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Old 14 July 2014, 02:34   #101
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So I need to order a new set of bolts and lock washers for the lower gear case unit. Will 316 or 18-8 from Mcmaster do or do these need to be ordered from a Suzuki Dealer?
Should be fairly standard metric bolts. 316 would be ideal, but expensive, I'd guess. 304 (aka 18/8 or 18/10) would be cheaper, not quite as corrosion resistant, but I think it's the "standard" grade of SS hardware for marine use.

Make sure you use some aluminum rated anti-seize on the threads to prevent dissimilar metal corrosion/bonding.

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Old 17 July 2014, 01:30   #102
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If I wanted to put together metric tool kit to keep in the boat for working on my Suzuki, what tools would you suggest?
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Old 17 July 2014, 02:42   #103
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If I wanted to put together metric tool kit to keep in the boat for working on my Suzuki, what tools would you suggest?
It's not as extensive as you think. Working on an outboard in a pitching sea isn't fun!

Get yourself a 1/2" ratchet drive with sockets from 10mm up, preferably in a plastic case. It needs to include a spark plug socket. A set of philips and flat-head screwdrivers, or one of those tools with interchangeable heads. A decent large over-sized flathead screwdriver is invaluable if you ever have to release the power-trim hydraulics to lift the leg. Set of pliers, needle-nose, etc.

I carry spare outboard fuses, bulbs for console instruments, insulation tape, R pins (cable attachment), stainless steel split pin (propeller), dry rag or kitchen towel (cleaning sparks), and of course spare spark plugs.
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Old 17 July 2014, 10:51   #104
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I'll disagree with Spartacus; You aren't going to be doing massive work on the motor at sea, just a bit of tinkering.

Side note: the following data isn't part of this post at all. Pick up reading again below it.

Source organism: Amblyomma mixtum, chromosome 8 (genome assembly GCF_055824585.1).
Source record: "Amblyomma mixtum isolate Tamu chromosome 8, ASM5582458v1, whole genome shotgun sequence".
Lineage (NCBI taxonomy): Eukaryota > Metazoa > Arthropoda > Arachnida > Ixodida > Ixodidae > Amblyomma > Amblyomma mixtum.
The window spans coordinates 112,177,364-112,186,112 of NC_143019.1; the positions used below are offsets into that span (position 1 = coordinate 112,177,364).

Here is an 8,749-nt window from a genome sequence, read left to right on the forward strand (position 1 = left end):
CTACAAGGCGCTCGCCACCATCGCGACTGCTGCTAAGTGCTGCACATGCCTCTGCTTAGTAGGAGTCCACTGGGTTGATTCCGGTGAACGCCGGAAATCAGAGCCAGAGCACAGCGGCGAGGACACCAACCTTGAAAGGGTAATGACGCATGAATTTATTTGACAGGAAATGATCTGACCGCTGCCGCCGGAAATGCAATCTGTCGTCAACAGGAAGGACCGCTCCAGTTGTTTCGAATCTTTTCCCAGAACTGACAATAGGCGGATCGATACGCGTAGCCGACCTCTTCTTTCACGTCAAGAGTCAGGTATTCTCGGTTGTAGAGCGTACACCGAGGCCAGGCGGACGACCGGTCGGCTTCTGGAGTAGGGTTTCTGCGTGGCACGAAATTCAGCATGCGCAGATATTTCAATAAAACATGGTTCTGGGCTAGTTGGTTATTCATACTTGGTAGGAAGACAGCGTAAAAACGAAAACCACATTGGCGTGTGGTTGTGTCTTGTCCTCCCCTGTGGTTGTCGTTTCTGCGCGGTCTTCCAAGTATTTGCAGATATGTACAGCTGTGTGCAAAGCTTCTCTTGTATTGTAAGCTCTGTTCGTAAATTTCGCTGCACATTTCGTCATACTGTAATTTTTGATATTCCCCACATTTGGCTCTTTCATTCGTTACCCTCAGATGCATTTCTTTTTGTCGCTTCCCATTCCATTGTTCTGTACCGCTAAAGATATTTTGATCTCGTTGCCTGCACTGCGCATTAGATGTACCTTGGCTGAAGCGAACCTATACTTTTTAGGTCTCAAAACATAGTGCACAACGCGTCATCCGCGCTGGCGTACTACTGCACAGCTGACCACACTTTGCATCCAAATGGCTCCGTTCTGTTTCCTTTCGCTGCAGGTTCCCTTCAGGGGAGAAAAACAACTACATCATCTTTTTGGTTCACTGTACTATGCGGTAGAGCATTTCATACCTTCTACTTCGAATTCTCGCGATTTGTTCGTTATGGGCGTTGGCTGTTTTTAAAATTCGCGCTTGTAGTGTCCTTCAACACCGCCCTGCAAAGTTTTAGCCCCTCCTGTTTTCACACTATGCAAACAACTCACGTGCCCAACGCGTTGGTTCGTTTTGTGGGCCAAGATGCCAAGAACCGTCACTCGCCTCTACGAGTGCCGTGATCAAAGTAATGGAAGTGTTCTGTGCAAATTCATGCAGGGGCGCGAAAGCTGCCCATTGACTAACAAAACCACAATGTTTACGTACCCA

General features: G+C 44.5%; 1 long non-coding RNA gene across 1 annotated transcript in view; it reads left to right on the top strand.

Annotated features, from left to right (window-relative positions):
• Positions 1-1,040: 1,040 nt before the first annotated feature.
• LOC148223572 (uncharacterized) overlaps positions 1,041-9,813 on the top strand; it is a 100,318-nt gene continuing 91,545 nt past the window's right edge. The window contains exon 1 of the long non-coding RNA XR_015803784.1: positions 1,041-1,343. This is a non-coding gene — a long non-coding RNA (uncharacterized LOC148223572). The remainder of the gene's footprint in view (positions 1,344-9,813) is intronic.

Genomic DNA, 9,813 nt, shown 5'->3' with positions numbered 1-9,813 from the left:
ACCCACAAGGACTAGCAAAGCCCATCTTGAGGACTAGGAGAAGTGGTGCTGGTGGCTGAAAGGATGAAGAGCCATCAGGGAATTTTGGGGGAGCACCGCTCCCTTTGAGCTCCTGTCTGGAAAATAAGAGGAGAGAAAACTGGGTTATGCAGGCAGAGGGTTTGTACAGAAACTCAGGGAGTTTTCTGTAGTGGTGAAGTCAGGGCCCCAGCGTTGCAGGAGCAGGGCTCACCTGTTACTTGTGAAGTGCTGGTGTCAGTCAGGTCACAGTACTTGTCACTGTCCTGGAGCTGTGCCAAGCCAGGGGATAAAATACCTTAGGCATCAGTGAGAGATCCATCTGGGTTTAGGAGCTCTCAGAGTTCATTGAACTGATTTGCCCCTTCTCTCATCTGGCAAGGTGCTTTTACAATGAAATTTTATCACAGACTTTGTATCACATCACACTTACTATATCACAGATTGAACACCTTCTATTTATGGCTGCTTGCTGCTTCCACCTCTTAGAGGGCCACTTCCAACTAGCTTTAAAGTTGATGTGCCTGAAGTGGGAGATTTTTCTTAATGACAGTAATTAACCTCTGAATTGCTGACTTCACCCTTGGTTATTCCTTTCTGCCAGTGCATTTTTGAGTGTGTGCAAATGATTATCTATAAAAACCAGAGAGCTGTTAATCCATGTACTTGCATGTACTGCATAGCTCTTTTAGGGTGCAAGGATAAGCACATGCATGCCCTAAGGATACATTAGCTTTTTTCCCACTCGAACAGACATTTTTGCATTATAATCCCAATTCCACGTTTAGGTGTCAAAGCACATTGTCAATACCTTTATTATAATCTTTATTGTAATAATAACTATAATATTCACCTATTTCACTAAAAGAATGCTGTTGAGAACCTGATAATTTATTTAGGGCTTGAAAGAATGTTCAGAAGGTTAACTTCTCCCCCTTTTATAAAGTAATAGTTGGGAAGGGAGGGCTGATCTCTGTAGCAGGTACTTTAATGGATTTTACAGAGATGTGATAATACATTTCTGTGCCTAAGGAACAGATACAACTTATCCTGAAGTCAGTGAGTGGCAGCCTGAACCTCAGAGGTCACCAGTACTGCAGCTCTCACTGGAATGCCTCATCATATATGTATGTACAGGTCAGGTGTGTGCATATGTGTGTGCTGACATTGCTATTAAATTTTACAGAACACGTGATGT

A 3/8" ratchet set will be fine, and by checking all the bolts you can reach, you can probably dispense with 3/4 of the sockets. Screwdrivers, and adjustable wrench, vise grips, prop wrench (assuming you carry a spare prop) and 2 x 4, spare prop nut kit, small hammer (works well on unruly passengers, too) and a small multi-meter. Lots of tape (electrical, duct, and silicone) and zip ties. Some spare electrical wire in case you need to kludge together a circuit or bypass a switch, and some stainless wire (safety wire is ideal (for holding stuff out of the way or wiring things together.) Spare plugs, fuel filter, fuses, fluids (I keep a partial quart of motor oil and a small container of hydraulic fluid for steering.)

In truth, it all depends on a) what you think might happen, b) what you think you can repair at sea, and c) how much room you have to carry all that crap.

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Old 17 July 2014, 22:48   #105
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Thanks for the advice fellas! I've also looked at the "what kit do you bring" thread which I found helpful.

Jumping back and forth here. I dropped the lower unit off at a machine shop today because one bolt broke off and another seized and bent. They're going to charge me $100/hr to extract them which could be up to $300 if the bolts don't cooperate. Seems steep but I know I'll break something if I try to extract them because the bolts that were in there were incredibly seized up. Any thoughts on this? Should I leave it with the pros or should I attempt to extract the bolts myself? Frustrating situation. I'm going to be generous with the anti-seeize on the new bolts.